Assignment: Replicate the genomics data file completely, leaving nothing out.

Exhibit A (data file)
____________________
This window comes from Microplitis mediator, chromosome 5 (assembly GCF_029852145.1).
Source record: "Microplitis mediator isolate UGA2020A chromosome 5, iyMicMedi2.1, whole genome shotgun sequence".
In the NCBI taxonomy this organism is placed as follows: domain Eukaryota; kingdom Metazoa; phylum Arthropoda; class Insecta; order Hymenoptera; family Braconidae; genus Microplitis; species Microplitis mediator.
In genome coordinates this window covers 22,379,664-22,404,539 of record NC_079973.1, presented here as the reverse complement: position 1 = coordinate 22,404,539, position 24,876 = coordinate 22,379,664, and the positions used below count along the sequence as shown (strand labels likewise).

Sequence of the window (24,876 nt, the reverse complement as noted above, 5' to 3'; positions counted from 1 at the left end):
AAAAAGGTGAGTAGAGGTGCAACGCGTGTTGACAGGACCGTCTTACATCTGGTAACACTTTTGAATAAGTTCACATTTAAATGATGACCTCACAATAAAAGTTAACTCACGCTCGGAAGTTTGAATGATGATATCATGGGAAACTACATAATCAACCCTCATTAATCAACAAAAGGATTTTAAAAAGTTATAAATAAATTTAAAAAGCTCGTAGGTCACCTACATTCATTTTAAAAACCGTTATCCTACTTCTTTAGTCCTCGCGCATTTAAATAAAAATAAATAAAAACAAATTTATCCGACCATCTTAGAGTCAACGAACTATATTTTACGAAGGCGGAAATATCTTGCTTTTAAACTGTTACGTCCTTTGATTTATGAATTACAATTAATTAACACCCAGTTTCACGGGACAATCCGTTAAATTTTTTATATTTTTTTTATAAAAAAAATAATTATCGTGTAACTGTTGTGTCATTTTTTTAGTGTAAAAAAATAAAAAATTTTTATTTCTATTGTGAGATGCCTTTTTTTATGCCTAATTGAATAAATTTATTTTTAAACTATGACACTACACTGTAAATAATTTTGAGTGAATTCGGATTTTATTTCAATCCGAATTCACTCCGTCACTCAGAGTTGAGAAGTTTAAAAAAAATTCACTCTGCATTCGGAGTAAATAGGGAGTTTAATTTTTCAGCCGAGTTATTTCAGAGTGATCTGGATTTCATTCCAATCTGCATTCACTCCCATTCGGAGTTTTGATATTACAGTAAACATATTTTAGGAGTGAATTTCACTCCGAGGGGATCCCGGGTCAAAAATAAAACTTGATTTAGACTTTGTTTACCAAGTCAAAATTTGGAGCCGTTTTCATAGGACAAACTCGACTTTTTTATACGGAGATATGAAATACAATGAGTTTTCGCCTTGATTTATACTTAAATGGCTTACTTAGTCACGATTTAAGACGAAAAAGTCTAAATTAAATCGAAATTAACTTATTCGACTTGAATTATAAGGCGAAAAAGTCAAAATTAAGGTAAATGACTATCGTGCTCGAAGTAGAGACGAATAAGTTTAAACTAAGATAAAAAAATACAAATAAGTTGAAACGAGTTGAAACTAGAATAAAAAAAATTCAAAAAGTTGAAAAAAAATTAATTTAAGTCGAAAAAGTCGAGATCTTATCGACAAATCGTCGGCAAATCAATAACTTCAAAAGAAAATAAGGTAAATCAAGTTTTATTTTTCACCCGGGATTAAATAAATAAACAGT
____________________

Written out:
This window comes from Microplitis mediator, chromosome 5 (assembly GCF_029852145.1).
Source record: "Microplitis mediator isolate UGA2020A chromosome 5, iyMicMedi2.1, whole genome shotgun sequence".
In the NCBI taxonomy this organism is placed as follows: domain Eukaryota; kingdom Metazoa; phylum Arthropoda; class Insecta; order Hymenoptera; family Braconidae; genus Microplitis; species Microplitis mediator.
In genome coordinates this window covers 22,379,664-22,404,539 of record NC_079973.1, presented here as the reverse complement: position 1 = coordinate 22,404,539, position 24,876 = coordinate 22,379,664, and the positions used below count along the sequence as shown (strand labels likewise).

Sequence of the window (24,876 nt, the reverse complement as noted above, 5' to 3'; positions counted from 1 at the left end):
AAAAAGGTGAGTAGAGGTGCAACGCGTGTTGACAGGACCGTCTTACATCTGGTAACACTTTTGAATAAGTTCACATTTAAATGATGACCTCACAATAAAAGTTAACTCACGCTCGGAAGTTTGAATGATGATATCATGGGAAACTACATAATCAACCCTCATTAATCAACAAAAGGATTTTAAAAAGTTATAAATAAATTTAAAAAGCTCGTAGGTCACCTACATTCATTTTAAAAACCGTTATCCTACTTCTTTAGTCCTCGCGCATTTAAATAAAAATAAATAAAAACAAATTTATCCGACCATCTTAGAGTCAACGAACTATATTTTACGAAGGCGGAAATATCTTGCTTTTAAACTGTTACGTCCTTTGATTTATGAATTACAATTAATTAACACCCAGTTTCACGGGACAATCCGTTAAATTTTTTATATTTTTTTTATAAAAAAAATAATTATCGTGTAACTGTTGTGTCATTTTTTTAGTGTAAAAAAATAAAAAATTTTTATTTCTATTGTGAGATGCCTTTTTTTATGCCTAATTGAATAAATTTATTTTTAAACTATGACACTACACTGTAAATAATTTTGAGTGAATTCGGATTTTATTTCAATCCGAATTCACTCCGTCACTCAGAGTTGAGAAGTTTAAAAAAAATTCACTCTGCATTCGGAGTAAATAGGGAGTTTAATTTTTCAGCCGAGTTATTTCAGAGTGATCTGGATTTCATTCCAATCTGCATTCACTCCCATTCGGAGTTTTGATATTACAGTAAACATATTTTAGGAGTGAATTTCACTCCGAGGGGATCCCGGGTCAAAAATAAAACTTGATTTAGACTTTGTTTACCAAGTCAAAATTTGGAGCCGTTTTCATAGGACAAACTCGACTTTTTTATACGGAGATATGAAATACAATGAGTTTTCGCCTTGATTTATACTTAAATGGCTTACTTAGTCACGATTTAAGACGAAAAAGTCTAAATTAAATCGAAATTAACTTATTCGACTTGAATTATAAGGCGAAAAAGTCAAAATTAAGGTAAATGACTATCGTGCTCGAAGTAGAGACGAATAAGTTTAAACTAAGATAAAAAAATACAAATAAGTTGAAACGAGTTGAAACTAGAATAAAAAAAATTCAAAAAGTTGAAAAAAAATTAATTTAAGTCGAAAAAGTCGAGATCTTATCGACAAATCGTCGGCAAATCAATAACTTCAAAAGAAAATAAGGTAAATCAAGTTTTATTTTTCACCCGGGATTAAATAAATAAACAGT